Future Raiders QB Aaron Rodgers or?

Aaron Rodgers thinks he can win MVP again with the right team – is that the Raiders?

Derek Carr is out, and the Las Vegas Raiders are officially in the QB market. What’s Aaron Rodgers up to these days?

It’s not every day the [soon-to-be dethroned] back-to-back reigning MVP is up for grabs. However, after a lackluster 8-9 season, there’s a real chance Aaron Rodgers could be moving onto the next chapter of his career – should he decide to keep playing football.

On Tuesday, while being featured on The Pat McAfee Show, Rodgers touched on his future in the NFL. “I still need to mentally get to the point where I feel 100% locked in and ready to play a 19th season,” the four-time MVP stated. “If I do, we’ll rock-and-roll and figure that out.”

But Rodgers’ former teammate A.J. Hawk isn’t buying the possibility of the Green Bay quarterback’s retirement, and Rodgers isn’t disagreeing with Hawk’s skepticism. There is, however, clear uncertainty in a return with the Packers.

“If there’s a rebuild going on, I won’t be a part of it,” Rodgers replied when asked if he’d stay with the team through youth movement. In fact, the 39-year-old implied he won’t be returning to the Packers next season if he feels the team can’t win it all.

What about Rodgers himself, though? Does Aaron Rodgers still think he can play football at a high-level?

“Do I still think I can play? Of course. Can I play at a high-level? Yeah – the highest; I think I can win MVP again,” Rodgers told McAfee on Tuesday’s show. “In the right situation… is that Green Bay or is that somewhere else? I’m not sure.”

Perhaps that “right situation” is with the Las Vegas Raiders.

Aaron Rodgers and the Las Vegas Raiders – the breakdown

There may not be a better team suited to Rodgers than the Silver and Black. The Davante Adams part is obvious; Adams logged 2,927 receiving yards with 29 touchdowns during his last 30 contests with the Packers, virtually averaging 100 yards and a score per game over a two-year period. That’s not the only reason this pairing is perfect, though.

Hunter Renfrow, the Raiders’ starting slot receiver, has a skill set very similar to Jordy Nelson – Rodgers’ favorite weapon over his lengthy career.

While Jordy was bigger and faster – and straight up more athletic – Renfrow still brings a lot of the same things to the table as Nelson did. It’s not an otherworldly talent that makes the two comparable, but rather exceptional fundamentals and sky-high football IQ. Both of these players are adept at creating space on routes, have both the hands and body control to haul in most passes in their catch radius, and above all, have a ridiculous understanding of where to be and what to do when things don’t go as planned.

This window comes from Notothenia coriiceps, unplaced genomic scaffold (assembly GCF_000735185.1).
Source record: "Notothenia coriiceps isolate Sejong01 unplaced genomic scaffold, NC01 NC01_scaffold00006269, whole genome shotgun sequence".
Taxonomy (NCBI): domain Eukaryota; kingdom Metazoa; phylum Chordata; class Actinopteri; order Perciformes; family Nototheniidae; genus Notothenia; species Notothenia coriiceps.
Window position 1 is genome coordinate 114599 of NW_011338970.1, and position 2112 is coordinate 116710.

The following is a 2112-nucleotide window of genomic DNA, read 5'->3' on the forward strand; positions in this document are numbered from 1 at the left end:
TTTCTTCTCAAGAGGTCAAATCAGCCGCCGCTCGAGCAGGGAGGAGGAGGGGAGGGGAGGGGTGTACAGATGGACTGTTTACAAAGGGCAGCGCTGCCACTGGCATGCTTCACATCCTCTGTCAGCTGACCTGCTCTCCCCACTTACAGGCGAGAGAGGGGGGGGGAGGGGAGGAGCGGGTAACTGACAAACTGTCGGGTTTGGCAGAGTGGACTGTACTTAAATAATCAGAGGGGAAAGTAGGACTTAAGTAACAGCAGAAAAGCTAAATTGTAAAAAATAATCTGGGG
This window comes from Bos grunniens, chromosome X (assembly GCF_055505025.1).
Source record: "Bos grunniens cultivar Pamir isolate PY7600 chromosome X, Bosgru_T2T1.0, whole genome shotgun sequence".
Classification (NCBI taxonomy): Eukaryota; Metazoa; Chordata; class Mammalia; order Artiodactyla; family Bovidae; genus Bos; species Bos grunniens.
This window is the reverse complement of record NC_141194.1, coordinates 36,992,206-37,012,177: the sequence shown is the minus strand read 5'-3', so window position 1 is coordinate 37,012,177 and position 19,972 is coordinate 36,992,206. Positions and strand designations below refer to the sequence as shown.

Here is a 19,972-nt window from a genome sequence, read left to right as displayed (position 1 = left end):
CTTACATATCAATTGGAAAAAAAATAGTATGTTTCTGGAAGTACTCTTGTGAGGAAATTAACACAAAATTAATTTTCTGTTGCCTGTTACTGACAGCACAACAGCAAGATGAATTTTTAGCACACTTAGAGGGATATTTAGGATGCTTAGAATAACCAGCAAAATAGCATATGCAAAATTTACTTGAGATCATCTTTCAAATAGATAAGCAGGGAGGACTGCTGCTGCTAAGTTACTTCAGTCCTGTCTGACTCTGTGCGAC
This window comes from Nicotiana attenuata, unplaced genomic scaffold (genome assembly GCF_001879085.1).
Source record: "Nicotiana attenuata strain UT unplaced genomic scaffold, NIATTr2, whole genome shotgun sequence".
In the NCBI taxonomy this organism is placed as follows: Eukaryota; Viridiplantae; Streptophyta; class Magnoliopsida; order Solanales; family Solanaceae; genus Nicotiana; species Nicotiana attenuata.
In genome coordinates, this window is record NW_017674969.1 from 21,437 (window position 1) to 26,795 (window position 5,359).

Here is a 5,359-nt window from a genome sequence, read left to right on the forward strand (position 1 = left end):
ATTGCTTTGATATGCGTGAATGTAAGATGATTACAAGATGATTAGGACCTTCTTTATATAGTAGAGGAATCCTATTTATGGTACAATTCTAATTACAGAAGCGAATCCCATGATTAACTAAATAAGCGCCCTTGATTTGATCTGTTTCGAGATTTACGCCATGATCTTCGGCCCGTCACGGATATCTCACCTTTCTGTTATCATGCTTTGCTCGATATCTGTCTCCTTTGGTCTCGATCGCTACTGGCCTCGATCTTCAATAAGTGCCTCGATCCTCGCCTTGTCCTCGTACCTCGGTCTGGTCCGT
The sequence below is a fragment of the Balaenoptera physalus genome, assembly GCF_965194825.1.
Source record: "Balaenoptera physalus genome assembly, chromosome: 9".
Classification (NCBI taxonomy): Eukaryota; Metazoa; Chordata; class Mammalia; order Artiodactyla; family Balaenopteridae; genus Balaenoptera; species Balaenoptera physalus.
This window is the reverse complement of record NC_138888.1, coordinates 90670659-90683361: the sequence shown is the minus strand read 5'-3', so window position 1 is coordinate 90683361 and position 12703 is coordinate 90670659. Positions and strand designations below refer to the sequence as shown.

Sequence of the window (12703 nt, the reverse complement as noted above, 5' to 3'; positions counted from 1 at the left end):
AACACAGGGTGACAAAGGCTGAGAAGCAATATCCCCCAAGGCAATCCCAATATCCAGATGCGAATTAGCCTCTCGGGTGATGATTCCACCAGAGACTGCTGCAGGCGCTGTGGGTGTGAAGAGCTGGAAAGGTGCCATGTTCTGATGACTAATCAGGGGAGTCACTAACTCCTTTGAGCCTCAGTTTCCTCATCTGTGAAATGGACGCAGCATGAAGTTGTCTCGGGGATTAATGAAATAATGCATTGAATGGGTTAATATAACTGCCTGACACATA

Perhaps the best trait Jordy Nelson possessed was knowing where to be when things broke down. Nelson knew where to set up shop so Rodgers could find him, having a tremendous feel when going off-script so he can not only find space, but be in a place where he makes his quarterbacks’ life easier.

Hunter Renfrow has that same understanding. When Carr had to get the ball out in a hurry, he often looked Renfrow’s way, who was frequently able to get in a spot where Carr could find him and deliver the ball.

And then there’s Josh Jacobs, who led the NFL in rushing yards this season by over 100. Now, onto Aaron Rodgers himself.

Rodgers’ ’22 campaign goes under-the-radar

Over the years, the NFL world has grown accustomed to Green Bay posting great records with Rodgers under center. During the 13 seasons their QB1 played at least 15 contests, the Packers finished with double-digit wins 10-of-13 times. When the team fails to hit that mark, fans begin to doubt if Rodgers still has it. Such was the case after the 2018 season, and again this year following the Packers’ 8-9 record.

But, contrary to belief, Rodgers had a fine ’22 campaign.

Not only was Rodgers’ 80.6% on-target percentage the second-highest league-wide, but his 5.7% “big-time throw” percentage – passes with “excellent ball location and timing” – also ranked second-highest among starting quarterbacks this season. The future Hall of Famer rarely put the ball in harm’s way, recording a lowly turnover-worthy percentage of 2.9%.

When blitzed, Rodgers led all starting QBs with a big-time throw percentage of 6.5%. The legendary signal caller posted a turnover-worthy play of just 1.8% under such circumstances, earning the second-highest grade via PFF when defenses bring pressure.

*Top Photo: Kyle Terada-USA TODAY Sports

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